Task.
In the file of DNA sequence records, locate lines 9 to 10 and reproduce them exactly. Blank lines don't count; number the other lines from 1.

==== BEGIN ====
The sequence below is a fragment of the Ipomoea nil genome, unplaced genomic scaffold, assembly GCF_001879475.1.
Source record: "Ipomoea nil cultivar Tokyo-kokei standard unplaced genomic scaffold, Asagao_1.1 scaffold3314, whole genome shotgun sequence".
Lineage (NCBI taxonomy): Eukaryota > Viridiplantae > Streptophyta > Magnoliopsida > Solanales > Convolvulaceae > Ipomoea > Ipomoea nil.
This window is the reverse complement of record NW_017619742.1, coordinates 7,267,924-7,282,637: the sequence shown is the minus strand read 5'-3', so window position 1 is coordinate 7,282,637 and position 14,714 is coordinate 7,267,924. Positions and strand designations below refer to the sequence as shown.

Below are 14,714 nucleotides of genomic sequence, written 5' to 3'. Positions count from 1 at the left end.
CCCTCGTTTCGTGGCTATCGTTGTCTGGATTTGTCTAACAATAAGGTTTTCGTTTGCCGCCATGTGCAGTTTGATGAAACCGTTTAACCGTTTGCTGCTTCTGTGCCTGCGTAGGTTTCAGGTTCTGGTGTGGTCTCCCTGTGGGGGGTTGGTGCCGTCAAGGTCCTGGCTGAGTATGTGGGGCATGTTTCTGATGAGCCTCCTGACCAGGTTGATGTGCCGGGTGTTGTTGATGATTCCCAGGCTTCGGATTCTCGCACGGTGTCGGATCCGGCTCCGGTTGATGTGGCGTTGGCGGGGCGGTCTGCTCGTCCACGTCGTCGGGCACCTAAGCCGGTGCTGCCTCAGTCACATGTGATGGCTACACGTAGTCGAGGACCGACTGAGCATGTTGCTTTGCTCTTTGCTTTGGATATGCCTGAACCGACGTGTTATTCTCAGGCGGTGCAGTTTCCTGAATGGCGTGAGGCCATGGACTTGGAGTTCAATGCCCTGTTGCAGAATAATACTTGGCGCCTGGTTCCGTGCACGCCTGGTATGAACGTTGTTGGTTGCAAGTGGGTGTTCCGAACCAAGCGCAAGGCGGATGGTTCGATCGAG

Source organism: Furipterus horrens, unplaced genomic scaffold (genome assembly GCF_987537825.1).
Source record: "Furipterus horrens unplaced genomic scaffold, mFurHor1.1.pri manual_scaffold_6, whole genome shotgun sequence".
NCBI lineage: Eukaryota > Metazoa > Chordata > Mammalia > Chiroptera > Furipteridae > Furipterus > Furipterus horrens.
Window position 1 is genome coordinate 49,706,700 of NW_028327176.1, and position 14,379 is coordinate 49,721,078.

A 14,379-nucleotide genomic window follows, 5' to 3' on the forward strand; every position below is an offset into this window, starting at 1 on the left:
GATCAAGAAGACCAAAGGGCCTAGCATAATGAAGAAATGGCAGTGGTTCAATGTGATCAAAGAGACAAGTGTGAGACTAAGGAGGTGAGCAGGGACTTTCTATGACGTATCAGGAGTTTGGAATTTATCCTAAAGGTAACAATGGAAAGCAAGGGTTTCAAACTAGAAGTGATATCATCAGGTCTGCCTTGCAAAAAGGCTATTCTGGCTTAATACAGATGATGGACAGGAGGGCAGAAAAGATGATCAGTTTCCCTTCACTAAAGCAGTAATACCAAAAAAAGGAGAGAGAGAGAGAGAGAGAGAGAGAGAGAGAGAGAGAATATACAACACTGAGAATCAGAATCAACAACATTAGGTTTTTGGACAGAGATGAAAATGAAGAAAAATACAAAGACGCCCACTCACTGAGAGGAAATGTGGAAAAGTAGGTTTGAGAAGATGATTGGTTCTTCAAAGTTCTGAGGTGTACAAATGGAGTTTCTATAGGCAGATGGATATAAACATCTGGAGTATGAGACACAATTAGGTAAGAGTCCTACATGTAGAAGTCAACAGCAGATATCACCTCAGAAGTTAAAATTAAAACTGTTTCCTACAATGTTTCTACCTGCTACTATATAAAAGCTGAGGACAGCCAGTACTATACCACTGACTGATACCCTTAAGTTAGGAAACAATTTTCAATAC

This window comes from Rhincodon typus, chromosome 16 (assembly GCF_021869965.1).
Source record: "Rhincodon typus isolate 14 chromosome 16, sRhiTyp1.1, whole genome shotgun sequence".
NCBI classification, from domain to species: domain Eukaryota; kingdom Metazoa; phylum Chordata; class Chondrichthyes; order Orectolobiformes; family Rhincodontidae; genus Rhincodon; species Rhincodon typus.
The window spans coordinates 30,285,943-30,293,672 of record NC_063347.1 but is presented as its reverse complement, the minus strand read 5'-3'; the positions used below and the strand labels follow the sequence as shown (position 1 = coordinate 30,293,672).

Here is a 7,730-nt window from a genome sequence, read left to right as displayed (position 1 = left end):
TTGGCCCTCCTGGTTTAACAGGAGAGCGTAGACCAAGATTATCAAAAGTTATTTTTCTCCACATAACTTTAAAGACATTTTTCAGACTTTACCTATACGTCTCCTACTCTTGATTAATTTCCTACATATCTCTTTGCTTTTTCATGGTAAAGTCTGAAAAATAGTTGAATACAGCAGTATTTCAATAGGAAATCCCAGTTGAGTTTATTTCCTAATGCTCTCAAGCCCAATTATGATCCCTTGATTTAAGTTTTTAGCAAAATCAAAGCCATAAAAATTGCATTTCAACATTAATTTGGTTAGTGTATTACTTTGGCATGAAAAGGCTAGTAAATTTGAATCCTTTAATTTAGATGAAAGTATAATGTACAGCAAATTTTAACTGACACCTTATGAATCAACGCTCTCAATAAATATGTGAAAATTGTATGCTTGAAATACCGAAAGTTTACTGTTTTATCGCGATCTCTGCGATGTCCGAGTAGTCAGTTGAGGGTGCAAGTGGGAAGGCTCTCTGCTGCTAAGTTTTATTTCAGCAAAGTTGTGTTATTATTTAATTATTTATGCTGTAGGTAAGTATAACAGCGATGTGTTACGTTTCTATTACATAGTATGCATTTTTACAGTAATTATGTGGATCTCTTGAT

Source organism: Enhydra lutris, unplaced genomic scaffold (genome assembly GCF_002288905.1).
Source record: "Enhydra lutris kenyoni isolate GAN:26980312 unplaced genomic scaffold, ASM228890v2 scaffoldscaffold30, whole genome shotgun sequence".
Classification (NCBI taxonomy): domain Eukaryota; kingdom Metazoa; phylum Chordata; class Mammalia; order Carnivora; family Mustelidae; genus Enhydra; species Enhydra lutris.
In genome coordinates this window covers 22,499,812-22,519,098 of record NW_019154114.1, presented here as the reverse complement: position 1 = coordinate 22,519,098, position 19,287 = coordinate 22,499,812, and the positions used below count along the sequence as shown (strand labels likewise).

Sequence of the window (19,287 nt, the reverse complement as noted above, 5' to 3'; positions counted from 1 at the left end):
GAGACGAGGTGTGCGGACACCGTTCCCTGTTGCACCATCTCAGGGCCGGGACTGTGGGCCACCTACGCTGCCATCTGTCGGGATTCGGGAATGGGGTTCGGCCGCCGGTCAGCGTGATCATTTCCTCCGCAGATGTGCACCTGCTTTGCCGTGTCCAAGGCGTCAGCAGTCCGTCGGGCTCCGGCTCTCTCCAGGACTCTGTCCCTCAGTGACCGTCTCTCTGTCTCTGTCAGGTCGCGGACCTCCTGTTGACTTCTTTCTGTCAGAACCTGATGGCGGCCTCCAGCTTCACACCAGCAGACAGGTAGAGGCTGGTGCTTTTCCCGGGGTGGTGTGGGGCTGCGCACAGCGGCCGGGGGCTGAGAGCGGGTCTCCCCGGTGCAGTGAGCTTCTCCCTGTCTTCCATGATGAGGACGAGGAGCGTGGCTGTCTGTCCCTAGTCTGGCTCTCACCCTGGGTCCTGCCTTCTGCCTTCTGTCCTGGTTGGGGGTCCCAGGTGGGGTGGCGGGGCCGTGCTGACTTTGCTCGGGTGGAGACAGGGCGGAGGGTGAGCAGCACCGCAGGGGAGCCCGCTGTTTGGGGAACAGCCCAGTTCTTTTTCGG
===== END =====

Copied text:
NCBI lineage: Eukaryota > Metazoa > Chordata > Mammalia > Chiroptera > Furipteridae > Furipterus > Furipterus horrens.
Window position 1 is genome coordinate 49,706,700 of NW_028327176.1, and position 14,379 is coordinate 49,721,078.